5 Stars.
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I'm not sure if Elizabeth Jane Howard would approve of the reason I chose this book to read: it was because I had read and so much enjoyed Elspeth Huxley's wonderful biography of Peter Scott Peter Scott: Painter and Naturalist and thought it might be interesting to see things from another angle - as EJH was Scott's first, very young wife - she was 19 when they married in 1942.

I commented in my review of that book, that Peter Scott seems to have met everyone, and EJH surpasses him in that. She reels off an astonishing string of famous names from Laurens Van der Post to the Queen Mother and Louis de Bernieres, who were friends, acquaintances, or lovers, including of course her third husband, Kingley Amis. But like Martha Gellhorn whose life and writing stands independently of her husband Ernest Hemingway, EJH's life and writing merit attention in their own right.

The memoir begins with young family life, grandparents, parents, cousins, dogs and horses, a secure, privileged life. In fact one of the aspects of the book I found fascinating was the class awareness, reflecting the assumptions of those born in the 1920's who had servants, and couldn't actually regard the lower classes as being the same species. It is always a generous and benevolent attitude, never snobbish, but the divide is obvious - I chortled frequently at sentences like: "Then Gaia Mostyn-Owen, who had a charming little castle outside Edinburgh, invited the Temple-Muirs and us to lunch." People are always inviting people to stay in far flung places, villas and mansions, for weeks on end, no doubt secure in the knowledge that cleaners and cooks would pick up the slack.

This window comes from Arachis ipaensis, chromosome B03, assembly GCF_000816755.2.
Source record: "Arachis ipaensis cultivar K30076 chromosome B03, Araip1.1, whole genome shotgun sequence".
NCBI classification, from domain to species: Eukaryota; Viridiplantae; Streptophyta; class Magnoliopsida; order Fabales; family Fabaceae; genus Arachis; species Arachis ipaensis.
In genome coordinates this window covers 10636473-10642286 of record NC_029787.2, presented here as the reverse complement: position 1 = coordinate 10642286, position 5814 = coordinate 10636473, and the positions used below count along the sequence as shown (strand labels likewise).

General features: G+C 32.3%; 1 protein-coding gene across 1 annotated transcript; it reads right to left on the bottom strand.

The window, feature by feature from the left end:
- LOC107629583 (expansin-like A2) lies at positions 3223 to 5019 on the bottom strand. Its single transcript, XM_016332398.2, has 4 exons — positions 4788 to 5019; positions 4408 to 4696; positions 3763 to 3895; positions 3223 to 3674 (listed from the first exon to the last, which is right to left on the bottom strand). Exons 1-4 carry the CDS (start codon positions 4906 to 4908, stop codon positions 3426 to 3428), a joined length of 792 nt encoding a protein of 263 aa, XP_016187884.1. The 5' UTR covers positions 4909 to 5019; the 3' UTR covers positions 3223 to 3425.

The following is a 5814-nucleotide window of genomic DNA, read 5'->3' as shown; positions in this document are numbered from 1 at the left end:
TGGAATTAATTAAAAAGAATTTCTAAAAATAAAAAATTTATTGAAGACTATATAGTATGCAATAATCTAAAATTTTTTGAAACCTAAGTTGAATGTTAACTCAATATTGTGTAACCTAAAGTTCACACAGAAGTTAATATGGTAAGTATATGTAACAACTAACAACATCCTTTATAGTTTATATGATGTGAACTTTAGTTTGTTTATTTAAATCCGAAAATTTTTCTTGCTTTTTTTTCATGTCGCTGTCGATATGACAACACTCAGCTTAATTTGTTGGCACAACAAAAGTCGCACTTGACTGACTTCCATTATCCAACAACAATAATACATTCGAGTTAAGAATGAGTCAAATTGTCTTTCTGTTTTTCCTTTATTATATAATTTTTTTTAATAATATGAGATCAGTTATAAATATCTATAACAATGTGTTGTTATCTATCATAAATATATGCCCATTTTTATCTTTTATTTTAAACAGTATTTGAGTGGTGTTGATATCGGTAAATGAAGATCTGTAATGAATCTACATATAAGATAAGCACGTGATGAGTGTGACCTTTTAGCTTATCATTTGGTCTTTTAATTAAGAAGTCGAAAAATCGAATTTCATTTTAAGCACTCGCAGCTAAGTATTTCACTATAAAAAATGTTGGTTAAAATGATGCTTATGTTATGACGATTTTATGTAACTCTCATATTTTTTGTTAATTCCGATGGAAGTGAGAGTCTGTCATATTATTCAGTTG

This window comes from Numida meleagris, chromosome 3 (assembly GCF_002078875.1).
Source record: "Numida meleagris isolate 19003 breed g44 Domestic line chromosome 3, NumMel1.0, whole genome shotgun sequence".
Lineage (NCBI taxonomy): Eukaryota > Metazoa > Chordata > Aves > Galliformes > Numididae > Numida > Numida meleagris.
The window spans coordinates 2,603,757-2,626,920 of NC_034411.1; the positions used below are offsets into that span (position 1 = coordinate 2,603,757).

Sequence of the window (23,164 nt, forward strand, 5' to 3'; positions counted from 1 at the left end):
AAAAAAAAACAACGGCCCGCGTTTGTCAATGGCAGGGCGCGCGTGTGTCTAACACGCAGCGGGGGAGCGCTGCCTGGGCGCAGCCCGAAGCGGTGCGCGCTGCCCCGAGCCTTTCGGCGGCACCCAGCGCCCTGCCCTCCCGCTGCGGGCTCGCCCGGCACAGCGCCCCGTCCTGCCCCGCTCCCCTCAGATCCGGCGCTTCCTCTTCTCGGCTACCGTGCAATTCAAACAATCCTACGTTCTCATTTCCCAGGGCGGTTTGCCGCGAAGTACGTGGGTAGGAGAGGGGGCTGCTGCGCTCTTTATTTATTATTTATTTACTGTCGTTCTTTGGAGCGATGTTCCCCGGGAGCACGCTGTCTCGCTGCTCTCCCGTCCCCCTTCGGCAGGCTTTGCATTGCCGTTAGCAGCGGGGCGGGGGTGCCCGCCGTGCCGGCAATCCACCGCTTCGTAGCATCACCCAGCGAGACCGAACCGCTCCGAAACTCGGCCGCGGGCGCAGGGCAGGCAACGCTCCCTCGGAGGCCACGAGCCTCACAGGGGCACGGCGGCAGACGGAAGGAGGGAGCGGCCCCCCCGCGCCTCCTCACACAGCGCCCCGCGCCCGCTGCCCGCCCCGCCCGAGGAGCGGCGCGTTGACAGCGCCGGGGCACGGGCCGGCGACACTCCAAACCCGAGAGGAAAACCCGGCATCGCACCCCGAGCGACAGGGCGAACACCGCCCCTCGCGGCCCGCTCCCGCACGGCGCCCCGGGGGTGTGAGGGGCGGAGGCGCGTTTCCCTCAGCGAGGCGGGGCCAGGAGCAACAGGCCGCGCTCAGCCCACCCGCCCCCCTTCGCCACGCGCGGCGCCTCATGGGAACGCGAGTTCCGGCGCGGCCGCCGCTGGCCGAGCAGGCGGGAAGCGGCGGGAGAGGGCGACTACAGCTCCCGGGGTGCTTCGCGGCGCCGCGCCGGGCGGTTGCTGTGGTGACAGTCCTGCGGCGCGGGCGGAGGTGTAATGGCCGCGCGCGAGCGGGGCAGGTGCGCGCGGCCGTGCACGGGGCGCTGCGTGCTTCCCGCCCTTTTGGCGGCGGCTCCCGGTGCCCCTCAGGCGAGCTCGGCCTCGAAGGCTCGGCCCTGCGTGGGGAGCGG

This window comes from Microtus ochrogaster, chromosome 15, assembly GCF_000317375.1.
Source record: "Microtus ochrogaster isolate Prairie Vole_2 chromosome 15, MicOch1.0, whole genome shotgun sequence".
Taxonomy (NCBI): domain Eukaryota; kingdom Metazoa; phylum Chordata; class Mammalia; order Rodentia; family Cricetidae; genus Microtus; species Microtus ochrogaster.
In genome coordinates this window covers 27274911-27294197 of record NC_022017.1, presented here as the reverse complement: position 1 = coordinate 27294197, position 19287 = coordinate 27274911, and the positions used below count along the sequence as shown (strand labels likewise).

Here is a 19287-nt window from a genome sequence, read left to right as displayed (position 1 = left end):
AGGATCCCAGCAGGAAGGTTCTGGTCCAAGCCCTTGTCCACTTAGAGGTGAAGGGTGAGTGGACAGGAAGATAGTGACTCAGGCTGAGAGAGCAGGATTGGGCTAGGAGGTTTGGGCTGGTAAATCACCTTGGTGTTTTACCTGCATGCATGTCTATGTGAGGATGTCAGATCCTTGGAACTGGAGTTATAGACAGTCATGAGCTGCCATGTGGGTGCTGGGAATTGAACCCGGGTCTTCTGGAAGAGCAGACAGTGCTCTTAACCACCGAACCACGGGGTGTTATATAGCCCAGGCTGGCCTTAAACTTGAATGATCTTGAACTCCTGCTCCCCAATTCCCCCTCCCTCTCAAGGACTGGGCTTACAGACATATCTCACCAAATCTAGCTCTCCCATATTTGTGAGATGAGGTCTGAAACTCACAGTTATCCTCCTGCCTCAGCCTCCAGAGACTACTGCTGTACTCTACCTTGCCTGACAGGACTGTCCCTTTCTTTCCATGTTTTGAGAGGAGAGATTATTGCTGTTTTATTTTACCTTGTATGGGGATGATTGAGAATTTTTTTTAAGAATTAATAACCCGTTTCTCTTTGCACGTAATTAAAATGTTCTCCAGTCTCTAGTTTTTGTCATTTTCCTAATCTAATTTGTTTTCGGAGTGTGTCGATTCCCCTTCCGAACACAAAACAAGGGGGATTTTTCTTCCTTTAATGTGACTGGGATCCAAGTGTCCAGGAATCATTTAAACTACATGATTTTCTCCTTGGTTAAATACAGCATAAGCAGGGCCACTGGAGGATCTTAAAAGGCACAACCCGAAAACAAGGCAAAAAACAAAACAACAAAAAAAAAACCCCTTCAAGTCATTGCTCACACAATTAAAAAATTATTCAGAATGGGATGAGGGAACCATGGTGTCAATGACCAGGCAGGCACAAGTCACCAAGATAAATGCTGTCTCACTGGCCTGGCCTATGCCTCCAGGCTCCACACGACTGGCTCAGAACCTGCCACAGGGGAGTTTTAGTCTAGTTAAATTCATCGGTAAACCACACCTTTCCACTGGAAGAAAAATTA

There is a tragic-comic section towards the end when "a man from a council house" professes love to the author in her 70's, and she is almost taken in until discovering he is a con man.

What is wonderful about the book to me, is the description of a progression towards old age. As a young woman EJH was a positive magnet to men, she was continually propositioned and seduced by married men - an idyllic three weeks in Spain with Laurie Lee being an outstanding example - by her definition she faced financial and emotional struggles, and certainly in her old age, the tragedy of declining health is bravely and honestly documented. It seems to me impossible not to finish the book with an absolute admiration of this woman who has been so honest with herself and her readers about her many failings, including her inability to bond with her daughter who was more or less brought up by others - what would nowadays almost certainly be diagnosed as post natal depression.

It is not surprising that the author ended up in long periods of therapy. The absolutely shocking episode with her father, her problems with food and her very young marriage to a man whose mother possessed the strongest of iron wills, would have given the most phlegmatic woman too much to deal with.

Like all good books, or books which we find we enjoy the most, there are phrases that particularly strike a chord with me: "a chief feature of guilt is paralysis," "love seemed to me the most desirable, the most important of human emotions," "there is a great difference between wanting to be a writer and wanting to write," "love is not an ever-fixed mark by arrangement."

There was a time when EJH tried meditation and decided not to pursue it, as she felt that it would result in a detachment from life: whereas its purpose is in fact to make you fully aware of each moment. She says "a disagreeable feature of being unhappy is an incapacity to live in the present" - and meditation addresses that.

In spite of the health problems she has suffered, Elizabeth Jane Howard ends with a positive attitude to ageing and the limitations it has imposed. She is determined to live with curiosity and interest for the rest of her life, and I am sure that she will succeed. She is still a very beautiful woman.

EJH states that a reviewer is there to tell people what they might like to read and why, so probably won't like this one...I should also add one last point, the book is frequently very funny.